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"A Scottish Wind in the Willows on high end skunk."

"I enjoy Kate's stories..."
"A fun and spooky read..."

"The characters are so involving and
loveable that you do want them to really exist. It does read like you've
stumbled across someone's long lost diary from and alternate timeline/universe.
I quickly got into the story and loved every second of reading it...
total gem of a read by an author who deserves a lot more recognition."


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Sunday, 17 May 2015

Tuppence reads - Wise Words from Unkle Funkle...

...he of the Wintry Isles circumnavigation fame.  Or notoriety.  Or infamy.  Or nothing at all.  Whatever.

'What are you reading,  Tuppence?'  Imagine him, reading, I thought.  Him!   Of all people!
'Don't you mean 'HE' of all people,  Tuppy?'
Geoffrey was at the mind-reading again.  Tiresome at times*.  'He of all people? Does that sound right to you Geoffrey?'
'Well, it sounds about as right as 'him' of all people.'
'Are you talking about me, you fools?' said Tuppence, glaring at us over his golden pince nez. Not that he needed 'eyewear' of any type.  His vision was perfect, even at night. Convenient for his exploits with the rats (see e-books for details).  The pince nez, therefore, were a mere affectation.  A phase.  Next thing will be tattoos I imagine - ghastly depictions of his fave prog rock stars, such as Rick Wakeman and Mont Campbell of Egg. 'If so, 'he' has got a name.  And I'm  reading Unkle Funkle's Diaries.  I found them wrapped in oilskin in a rusty tartan tin under the stairs, along with a packet of Lipton's tea, three tins of rice pudding and a Kendall Mint Cake wrapper with a use by date of June 3rd, 1920. The tin was labelled 'KLEENING MATERIELS' - that's why you wouldn't have ever opened it.  I only did cos I was bored and looking for - well, anything really.  But preferably cash.  The Diaries are ever so interesting Uncle Tuppy.  I think he went completely insane from time to time, what with the sea water drinking and the unfortunate incident with the albatross and all, but in between bouts of madness he made some useful observations.'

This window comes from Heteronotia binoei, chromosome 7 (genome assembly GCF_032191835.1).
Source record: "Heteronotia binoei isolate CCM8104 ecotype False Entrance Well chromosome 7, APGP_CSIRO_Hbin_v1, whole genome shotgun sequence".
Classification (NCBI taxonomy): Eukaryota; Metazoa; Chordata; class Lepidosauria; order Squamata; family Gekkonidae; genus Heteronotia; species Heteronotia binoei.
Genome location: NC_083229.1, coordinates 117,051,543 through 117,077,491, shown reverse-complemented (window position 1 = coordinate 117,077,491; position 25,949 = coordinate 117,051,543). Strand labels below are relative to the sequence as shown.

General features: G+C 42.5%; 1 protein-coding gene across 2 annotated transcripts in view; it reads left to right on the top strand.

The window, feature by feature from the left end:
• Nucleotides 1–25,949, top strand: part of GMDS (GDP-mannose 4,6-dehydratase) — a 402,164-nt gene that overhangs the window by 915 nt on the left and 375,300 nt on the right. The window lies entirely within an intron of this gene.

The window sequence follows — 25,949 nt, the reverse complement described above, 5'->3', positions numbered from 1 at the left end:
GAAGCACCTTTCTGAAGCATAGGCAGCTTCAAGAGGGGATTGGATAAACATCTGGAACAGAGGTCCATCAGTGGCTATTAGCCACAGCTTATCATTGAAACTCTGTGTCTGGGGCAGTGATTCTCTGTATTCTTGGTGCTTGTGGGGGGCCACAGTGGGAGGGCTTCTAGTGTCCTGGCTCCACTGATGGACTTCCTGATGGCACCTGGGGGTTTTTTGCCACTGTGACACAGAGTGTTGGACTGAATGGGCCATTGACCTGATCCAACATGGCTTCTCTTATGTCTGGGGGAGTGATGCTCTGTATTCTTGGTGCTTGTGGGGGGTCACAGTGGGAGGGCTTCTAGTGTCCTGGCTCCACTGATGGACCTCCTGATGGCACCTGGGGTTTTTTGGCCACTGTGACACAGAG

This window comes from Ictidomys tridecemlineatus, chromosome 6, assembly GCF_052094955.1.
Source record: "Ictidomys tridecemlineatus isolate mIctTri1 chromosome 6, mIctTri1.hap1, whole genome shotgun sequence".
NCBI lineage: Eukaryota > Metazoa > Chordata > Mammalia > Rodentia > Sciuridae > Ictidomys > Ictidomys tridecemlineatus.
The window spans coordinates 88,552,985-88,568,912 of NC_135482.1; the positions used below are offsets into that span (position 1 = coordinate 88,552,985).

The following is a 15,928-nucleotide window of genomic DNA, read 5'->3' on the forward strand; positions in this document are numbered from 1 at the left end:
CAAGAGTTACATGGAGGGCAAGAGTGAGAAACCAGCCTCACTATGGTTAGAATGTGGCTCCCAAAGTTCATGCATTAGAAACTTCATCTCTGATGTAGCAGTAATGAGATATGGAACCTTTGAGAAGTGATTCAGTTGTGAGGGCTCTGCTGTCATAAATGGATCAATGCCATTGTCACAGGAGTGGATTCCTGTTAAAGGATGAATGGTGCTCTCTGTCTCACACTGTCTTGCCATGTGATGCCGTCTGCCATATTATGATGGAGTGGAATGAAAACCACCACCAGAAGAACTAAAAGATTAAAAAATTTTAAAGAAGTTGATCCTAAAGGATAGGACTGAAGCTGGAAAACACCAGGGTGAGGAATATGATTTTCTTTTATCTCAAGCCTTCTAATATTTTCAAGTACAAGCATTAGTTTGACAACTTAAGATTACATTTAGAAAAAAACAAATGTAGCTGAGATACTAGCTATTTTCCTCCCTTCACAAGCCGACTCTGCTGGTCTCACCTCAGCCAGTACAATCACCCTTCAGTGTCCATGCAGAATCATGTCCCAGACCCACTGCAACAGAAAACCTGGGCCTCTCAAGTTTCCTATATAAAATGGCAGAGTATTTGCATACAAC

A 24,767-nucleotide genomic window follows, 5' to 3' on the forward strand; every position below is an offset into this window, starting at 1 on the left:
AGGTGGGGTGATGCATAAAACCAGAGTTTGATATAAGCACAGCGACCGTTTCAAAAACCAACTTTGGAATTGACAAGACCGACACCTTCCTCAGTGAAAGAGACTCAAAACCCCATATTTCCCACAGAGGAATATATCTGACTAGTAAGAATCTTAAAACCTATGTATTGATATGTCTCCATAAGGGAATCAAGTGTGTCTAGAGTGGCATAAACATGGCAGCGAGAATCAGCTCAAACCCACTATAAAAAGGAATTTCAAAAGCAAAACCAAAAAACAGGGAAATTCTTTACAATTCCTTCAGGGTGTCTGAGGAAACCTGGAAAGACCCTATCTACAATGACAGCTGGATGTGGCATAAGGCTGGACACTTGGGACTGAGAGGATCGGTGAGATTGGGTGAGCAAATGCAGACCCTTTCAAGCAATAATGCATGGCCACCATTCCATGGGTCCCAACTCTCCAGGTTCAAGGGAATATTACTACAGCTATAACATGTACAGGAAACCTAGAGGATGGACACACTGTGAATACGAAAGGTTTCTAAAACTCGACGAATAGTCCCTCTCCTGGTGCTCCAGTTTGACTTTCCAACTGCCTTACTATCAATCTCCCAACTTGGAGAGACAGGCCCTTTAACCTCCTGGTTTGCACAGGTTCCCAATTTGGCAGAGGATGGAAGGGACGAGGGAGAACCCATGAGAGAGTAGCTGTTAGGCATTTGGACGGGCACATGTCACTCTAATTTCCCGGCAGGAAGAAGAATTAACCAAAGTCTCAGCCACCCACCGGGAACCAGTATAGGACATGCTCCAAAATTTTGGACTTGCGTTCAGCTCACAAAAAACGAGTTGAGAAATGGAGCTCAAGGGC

'Oh yes?' said Geoffrey, settling down and fluffing his feathers on his favourite end of the  mantlepiece.
'Such as?'  I said.
'Such as never work for a living, if you can possibly avoid it.  And if you must work, never ever work for someone else as an 'employee'.  Especially not in catering. He wrote that bit while employed as cook on the clipper 'Violet Carson', tacking round the Cape of Good Hope.'
'Well before he found the Wintry Isles then.'
'Yes.  He didn't like working as a cook.  He jumped ship in South Georgia and made a raft from balsa wood and a sail from his erstwhile cook's apron, and steered north, by the stars.  Only he went south, due to the prevailing winds and his getting mixed up with the northern and southern hemispheres and stuff.  And he ended up at the Wintry Isles, with a case of rice pudding, a pound of Lipton's tea and five bars of Kendall Mint Cake to see him through six months of Antarctic darkness.'
'Did he ever regret chucking his job in?'
'No.'

*useful at others

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